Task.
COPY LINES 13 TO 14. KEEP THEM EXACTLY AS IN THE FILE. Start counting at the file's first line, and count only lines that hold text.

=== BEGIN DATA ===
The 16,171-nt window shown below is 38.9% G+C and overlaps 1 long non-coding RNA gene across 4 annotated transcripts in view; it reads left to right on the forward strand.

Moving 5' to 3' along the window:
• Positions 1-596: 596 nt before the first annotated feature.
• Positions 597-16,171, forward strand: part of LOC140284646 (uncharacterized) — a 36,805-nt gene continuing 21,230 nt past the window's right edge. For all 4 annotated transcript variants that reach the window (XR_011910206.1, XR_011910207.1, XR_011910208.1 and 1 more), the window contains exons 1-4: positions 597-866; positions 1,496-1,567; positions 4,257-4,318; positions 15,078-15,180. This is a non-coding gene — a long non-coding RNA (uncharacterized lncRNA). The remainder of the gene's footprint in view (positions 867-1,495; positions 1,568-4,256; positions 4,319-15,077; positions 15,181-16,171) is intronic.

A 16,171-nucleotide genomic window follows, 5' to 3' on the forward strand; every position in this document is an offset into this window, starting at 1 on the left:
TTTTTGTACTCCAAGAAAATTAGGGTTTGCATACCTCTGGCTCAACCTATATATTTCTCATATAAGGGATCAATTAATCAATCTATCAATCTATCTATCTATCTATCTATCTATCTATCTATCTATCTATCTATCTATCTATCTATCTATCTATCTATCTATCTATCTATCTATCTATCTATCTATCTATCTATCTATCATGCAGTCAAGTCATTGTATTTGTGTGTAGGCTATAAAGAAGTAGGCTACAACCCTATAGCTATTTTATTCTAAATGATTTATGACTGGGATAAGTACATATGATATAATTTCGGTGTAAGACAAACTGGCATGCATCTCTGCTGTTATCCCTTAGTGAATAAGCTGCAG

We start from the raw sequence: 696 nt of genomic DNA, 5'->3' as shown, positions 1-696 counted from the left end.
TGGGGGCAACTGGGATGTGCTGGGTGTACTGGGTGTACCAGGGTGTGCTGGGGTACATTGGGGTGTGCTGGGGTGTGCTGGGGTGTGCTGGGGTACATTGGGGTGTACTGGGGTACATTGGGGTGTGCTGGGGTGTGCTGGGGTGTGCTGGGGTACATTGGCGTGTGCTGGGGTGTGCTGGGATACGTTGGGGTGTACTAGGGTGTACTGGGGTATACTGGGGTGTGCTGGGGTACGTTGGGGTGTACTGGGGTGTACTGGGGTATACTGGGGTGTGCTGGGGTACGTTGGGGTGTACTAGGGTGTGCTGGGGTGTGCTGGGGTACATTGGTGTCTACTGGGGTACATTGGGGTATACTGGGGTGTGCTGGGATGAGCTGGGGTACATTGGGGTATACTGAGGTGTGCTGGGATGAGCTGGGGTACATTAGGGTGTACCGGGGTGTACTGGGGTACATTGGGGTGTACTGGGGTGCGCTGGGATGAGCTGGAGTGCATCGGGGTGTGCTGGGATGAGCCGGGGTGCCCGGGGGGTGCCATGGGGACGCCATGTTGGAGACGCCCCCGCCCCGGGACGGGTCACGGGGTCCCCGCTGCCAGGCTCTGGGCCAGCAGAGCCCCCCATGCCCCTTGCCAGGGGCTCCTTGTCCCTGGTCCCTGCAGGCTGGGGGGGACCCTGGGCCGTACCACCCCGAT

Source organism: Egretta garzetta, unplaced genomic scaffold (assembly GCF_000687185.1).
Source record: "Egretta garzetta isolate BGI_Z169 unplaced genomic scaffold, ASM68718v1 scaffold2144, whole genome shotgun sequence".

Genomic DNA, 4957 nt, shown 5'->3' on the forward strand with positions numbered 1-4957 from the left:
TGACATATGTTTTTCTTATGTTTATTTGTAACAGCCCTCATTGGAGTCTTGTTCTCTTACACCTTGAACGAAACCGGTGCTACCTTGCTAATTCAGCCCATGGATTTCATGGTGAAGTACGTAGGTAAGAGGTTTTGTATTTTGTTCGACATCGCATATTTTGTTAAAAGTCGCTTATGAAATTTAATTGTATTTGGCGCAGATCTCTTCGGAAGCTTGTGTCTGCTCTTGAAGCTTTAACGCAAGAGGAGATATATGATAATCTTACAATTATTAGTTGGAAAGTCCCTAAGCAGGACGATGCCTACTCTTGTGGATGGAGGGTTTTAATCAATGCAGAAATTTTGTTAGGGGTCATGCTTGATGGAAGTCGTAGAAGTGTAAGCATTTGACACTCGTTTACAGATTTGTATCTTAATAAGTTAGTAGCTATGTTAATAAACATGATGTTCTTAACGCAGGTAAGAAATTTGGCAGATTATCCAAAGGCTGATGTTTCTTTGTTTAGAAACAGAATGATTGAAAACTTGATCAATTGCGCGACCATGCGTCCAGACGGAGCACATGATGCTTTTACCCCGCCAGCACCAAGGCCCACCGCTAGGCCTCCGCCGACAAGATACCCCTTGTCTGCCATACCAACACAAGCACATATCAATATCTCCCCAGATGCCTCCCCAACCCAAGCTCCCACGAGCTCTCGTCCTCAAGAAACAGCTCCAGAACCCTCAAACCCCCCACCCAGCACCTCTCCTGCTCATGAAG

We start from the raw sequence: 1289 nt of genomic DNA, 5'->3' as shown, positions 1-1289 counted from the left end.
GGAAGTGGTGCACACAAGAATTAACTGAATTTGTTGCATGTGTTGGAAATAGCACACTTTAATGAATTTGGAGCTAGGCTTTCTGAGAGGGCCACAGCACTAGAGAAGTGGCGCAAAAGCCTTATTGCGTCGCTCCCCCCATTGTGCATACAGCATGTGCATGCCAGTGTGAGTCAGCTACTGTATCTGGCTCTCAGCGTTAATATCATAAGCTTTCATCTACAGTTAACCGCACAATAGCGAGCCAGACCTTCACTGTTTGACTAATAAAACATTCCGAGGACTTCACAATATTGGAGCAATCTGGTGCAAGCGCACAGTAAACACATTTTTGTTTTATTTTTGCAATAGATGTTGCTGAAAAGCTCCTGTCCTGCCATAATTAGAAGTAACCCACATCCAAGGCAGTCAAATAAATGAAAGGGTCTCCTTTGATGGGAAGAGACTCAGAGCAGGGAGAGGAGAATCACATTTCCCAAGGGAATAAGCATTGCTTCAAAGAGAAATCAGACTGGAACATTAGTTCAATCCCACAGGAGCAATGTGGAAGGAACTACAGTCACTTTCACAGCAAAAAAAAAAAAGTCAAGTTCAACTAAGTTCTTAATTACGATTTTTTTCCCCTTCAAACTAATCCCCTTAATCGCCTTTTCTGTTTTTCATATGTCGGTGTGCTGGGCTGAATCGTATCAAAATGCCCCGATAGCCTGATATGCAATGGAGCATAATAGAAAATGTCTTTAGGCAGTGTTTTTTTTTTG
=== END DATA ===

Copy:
We start from the raw sequence: 1289 nt of genomic DNA, 5'->3' as shown, positions 1-1289 counted from the left end.
GGAAGTGGTGCACACAAGAATTAACTGAATTTGTTGCATGTGTTGGAAATAGCACACTTTAATGAATTTGGAGCTAGGCTTTCTGAGAGGGCCACAGCACTAGAGAAGTGGCGCAAAAGCCTTATTGCGTCGCTCCCCCCATTGTGCATACAGCATGTGCATGCCAGTGTGAGTCAGCTACTGTATCTGGCTCTCAGCGTTAATATCATAAGCTTTCATCTACAGTTAACCGCACAATAGCGAGCCAGACCTTCACTGTTTGACTAATAAAACATTCCGAGGACTTCACAATATTGGAGCAATCTGGTGCAAGCGCACAGTAAACACATTTTTGTTTTATTTTTGCAATAGATGTTGCTGAAAAGCTCCTGTCCTGCCATAATTAGAAGTAACCCACATCCAAGGCAGTCAAATAAATGAAAGGGTCTCCTTTGATGGGAAGAGACTCAGAGCAGGGAGAGGAGAATCACATTTCCCAAGGGAATAAGCATTGCTTCAAAGAGAAATCAGACTGGAACATTAGTTCAATCCCACAGGAGCAATGTGGAAGGAACTACAGTCACTTTCACAGCAAAAAAAAAAAAGTCAAGTTCAACTAAGTTCTTAATTACGATTTTTTTCCCCTTCAAACTAATCCCCTTAATCGCCTTTTCTGTTTTTCATATGTCGGTGTGCTGGGCTGAATCGTATCAAAATGCCCCGATAGCCTGATATGCAATGGAGCATAATAGAAAATGTCTTTAGGCAGTGTTTTTTTTTTG